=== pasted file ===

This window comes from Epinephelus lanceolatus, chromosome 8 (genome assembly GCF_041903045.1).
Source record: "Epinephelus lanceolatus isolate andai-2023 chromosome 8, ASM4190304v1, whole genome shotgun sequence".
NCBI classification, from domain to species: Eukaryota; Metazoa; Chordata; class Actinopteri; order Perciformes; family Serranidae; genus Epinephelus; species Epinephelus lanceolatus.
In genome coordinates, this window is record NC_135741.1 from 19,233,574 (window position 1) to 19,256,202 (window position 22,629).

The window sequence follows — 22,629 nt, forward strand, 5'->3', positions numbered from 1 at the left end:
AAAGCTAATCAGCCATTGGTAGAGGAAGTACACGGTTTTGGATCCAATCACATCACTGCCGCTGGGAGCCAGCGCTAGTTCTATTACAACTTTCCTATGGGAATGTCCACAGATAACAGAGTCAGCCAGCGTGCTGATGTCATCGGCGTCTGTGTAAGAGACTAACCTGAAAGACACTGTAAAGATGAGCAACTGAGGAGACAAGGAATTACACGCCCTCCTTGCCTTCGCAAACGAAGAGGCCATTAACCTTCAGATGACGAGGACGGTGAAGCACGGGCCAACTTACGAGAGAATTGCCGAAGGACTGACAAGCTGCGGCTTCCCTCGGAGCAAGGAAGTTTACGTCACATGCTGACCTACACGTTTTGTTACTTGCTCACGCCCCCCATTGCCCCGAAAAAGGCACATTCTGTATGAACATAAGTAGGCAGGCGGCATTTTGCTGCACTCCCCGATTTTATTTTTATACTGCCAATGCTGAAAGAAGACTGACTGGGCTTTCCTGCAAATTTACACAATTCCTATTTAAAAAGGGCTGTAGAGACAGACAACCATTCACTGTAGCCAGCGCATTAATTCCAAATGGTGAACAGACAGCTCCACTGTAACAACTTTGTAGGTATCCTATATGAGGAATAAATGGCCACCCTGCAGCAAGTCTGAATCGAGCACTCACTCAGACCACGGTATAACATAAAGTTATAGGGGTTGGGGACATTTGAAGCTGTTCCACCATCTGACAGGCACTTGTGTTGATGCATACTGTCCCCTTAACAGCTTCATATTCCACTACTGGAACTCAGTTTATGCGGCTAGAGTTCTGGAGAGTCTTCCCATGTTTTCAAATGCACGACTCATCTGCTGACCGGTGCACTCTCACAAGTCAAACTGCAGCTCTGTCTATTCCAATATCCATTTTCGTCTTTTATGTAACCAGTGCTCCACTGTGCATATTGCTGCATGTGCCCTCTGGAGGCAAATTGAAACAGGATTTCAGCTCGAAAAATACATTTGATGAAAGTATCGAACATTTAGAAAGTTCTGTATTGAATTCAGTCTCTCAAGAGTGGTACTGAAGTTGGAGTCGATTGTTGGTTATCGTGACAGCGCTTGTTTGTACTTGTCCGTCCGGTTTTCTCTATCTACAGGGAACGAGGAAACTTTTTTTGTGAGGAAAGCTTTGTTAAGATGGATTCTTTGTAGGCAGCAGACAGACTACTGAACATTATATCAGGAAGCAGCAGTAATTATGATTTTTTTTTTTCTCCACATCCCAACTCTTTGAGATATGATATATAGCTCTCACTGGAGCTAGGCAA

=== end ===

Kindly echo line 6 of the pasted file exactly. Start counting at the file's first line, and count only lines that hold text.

AAAGCTAATCAGCCATTGGTAGAGGAAGTACACGGTTTTGGATCCAATCACATCACTGCCGCTGGGAGCCAGCGCTAGTTCTATTACAACTTTCCTATGGGAATGTCCACAGATAACAGAGTCAGCCAGCGTGCTGATGTCATCGGCGTCTGTGTAAGAGACTAACCTGAAAGACACTGTAAAGATGAGCAACTGAGGAGACAAGGAATTACACGCCCTCCTTGCCTTCGCAAACGAAGAGGCCATTAACCTTCAGATGACGAGGACGGTGAAGCACGGGCCAACTTACGAGAGAATTGCCGAAGGACTGACAAGCTGCGGCTTCCCTCGGAGCAAGGAAGTTTACGTCACATGCTGACCTACACGTTTTGTTACTTGCTCACGCCCCCCATTGCCCCGAAAAAGGCACATTCTGTATGAACATAAGTAGGCAGGCGGCATTTTGCTGCACTCCCCGATTTTATTTTTATACTGCCAATGCTGAAAGAAGACTGACTGGGCTTTCCTGCAAATTTACACAATTCCTATTTAAAAAGGGCTGTAGAGACAGACAACCATTCACTGTAGCCAGCGCATTAATTCCAAATGGTGAACAGACAGCTCCACTGTAACAACTTTGTAGGTATCCTATATGAGGAATAAATGGCCACCCTGCAGCAAGTCTGAATCGAGCACTCACTCAGACCACGGTATAACATAAAGTTATAGGGGTTGGGGACATTTGAAGCTGTTCCACCATCTGACAGGCACTTGTGTTGATGCATACTGTCCCCTTAACAGCTTCATATTCCACTACTGGAACTCAGTTTATGCGGCTAGAGTTCTGGAGAGTCTTCCCATGTTTTCAAATGCACGACTCATCTGCTGACCGGTGCACTCTCACAAGTCAAACTGCAGCTCTGTCTATTCCAATATCCATTTTCGTCTTTTATGTAACCAGTGCTCCACTGTGCATATTGCTGCATGTGCCCTCTGGAGGCAAATTGAAACAGGATTTCAGCTCGAAAAATACATTTGATGAAAGTATCGAACATTTAGAAAGTTCTGTATTGAATTCAGTCTCTCAAGAGTGGTACTGAAGTTGGAGTCGATTGTTGGTTATCGTGACAGCGCTTGTTTGTACTTGTCCGTCCGGTTTTCTCTATCTACAGGGAACGAGGAAACTTTTTTTGTGAGGAAAGCTTTGTTAAGATGGATTCTTTGTAGGCAGCAGACAGACTACTGAACATTATATCAGGAAGCAGCAGTAATTATGATTTTTTTTTTTCTCCACATCCCAACTCTTTGAGATATGATATATAGCTCTCACTGGAGCTAGGCAA